How to reprogram cells … and why that matters to patients

Patients with amyotrophic lateral sclerosis, also known as ALS or Lou Gehrig’s disease, experience the degeneration of their motor neurons. The lab of USC Stem Cell researcher Justin Ichida converts skin biopsies or blood samples from patients with ALS into induced pluripotent stem cells, also known as iPS cells, by adding special chemicals that “rewind” them into an undifferentiated, embryonic state. iPS cells can then be reprogrammed into motor neurons, which recapitulate the symptoms of ALS in the petri dish and quickly start dying. Ichida’s lab then exposes these motor neurons to thousands of potential drugs to see if any of them slow or stop the cells’ degeneration in the petri dish. Eventually, his lab hopes to find drugs can be given to patients with ALS to stop the progression of their disease and deliver a cure.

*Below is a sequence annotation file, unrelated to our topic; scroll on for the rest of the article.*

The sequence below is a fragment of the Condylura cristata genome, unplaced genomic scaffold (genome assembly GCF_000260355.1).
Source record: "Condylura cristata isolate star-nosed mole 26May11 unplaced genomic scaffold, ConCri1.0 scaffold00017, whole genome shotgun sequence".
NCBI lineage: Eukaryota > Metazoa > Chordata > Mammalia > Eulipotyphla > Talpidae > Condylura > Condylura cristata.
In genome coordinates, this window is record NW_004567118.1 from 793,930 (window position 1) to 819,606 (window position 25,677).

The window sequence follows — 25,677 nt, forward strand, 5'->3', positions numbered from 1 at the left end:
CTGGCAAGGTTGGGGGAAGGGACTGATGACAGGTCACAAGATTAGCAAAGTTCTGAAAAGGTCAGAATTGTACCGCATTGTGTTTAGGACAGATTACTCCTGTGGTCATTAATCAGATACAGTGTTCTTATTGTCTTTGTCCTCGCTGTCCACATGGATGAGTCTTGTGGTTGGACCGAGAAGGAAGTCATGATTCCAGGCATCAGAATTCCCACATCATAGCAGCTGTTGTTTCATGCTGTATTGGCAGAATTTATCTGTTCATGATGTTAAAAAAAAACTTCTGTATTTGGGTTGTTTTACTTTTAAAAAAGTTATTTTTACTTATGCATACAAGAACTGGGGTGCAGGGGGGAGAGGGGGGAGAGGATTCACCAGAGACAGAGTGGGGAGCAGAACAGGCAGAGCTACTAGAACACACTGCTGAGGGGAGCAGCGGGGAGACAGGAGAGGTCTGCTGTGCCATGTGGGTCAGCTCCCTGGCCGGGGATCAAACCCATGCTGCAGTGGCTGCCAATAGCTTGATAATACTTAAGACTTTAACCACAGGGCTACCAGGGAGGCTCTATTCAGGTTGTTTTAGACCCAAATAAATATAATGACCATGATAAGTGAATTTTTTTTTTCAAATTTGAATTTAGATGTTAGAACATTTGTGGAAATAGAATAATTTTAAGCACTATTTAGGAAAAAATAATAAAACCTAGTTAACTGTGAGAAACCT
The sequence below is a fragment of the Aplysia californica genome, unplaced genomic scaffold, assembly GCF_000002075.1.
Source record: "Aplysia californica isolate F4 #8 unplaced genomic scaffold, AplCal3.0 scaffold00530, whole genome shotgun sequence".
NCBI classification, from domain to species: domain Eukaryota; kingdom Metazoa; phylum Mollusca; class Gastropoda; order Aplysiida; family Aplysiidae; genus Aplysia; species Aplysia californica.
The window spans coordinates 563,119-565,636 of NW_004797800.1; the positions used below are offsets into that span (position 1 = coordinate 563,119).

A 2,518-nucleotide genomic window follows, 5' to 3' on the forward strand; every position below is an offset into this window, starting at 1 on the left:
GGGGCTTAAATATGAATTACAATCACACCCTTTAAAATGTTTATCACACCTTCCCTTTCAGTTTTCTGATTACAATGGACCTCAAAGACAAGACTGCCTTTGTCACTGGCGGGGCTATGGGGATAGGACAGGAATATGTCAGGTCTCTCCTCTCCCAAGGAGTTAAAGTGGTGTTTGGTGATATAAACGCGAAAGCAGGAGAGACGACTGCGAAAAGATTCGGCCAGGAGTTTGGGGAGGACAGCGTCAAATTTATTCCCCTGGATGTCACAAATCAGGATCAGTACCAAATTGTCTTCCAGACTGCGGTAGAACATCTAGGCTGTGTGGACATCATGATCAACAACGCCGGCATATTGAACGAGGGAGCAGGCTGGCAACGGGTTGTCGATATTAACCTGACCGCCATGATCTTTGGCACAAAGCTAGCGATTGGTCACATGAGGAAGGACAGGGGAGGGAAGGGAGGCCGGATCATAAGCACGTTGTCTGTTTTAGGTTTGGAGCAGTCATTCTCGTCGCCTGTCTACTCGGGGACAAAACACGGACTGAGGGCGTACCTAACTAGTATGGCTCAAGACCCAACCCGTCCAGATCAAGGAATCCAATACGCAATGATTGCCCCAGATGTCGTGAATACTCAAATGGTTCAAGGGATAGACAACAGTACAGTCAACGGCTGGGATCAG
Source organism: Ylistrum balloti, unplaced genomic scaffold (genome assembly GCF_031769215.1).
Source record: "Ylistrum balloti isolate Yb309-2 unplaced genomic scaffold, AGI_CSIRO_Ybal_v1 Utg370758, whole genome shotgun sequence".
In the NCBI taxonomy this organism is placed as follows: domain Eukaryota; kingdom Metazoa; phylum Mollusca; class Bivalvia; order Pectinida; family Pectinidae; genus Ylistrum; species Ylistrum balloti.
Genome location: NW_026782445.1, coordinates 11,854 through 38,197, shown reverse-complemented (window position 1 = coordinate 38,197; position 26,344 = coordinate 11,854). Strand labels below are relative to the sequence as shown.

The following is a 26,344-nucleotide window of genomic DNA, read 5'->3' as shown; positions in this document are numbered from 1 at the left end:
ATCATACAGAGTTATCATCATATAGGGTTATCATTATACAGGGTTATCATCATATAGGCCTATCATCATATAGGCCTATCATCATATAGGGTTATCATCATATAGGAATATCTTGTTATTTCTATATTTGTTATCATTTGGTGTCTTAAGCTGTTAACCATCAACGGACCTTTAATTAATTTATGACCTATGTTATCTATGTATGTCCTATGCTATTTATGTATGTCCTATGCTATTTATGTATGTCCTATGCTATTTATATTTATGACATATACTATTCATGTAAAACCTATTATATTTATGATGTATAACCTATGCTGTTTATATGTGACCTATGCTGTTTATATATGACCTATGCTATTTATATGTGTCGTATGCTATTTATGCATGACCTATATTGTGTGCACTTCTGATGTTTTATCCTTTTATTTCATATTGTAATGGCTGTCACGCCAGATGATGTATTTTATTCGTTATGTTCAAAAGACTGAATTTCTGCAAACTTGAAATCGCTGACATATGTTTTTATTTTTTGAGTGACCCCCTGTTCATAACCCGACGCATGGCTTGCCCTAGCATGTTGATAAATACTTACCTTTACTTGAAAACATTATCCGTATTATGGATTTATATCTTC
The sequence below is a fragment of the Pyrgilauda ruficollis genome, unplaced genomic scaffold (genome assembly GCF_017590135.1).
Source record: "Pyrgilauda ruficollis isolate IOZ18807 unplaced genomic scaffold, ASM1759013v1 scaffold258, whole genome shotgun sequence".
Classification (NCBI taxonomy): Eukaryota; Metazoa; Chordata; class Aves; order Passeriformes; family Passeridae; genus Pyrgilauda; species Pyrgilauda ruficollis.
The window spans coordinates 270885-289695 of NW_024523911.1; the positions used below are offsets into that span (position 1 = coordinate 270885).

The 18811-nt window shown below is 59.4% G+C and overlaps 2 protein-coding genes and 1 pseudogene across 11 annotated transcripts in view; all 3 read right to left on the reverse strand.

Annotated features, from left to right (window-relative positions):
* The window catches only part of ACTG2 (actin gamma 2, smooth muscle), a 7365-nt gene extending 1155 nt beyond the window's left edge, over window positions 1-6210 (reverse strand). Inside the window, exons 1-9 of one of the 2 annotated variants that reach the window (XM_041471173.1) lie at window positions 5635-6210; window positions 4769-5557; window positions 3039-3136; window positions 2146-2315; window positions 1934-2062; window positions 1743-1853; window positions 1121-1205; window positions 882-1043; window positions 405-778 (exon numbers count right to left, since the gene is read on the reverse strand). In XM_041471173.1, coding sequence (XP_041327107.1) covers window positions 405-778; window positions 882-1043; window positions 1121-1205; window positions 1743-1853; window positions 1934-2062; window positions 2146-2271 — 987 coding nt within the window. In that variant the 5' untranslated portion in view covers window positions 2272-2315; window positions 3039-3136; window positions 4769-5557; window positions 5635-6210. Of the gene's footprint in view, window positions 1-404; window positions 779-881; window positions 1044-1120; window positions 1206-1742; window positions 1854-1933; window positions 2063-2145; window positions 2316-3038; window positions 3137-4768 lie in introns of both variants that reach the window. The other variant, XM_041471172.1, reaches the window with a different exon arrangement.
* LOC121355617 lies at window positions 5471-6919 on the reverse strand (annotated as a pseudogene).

Mentioned in this article: Justin Ichida, PhD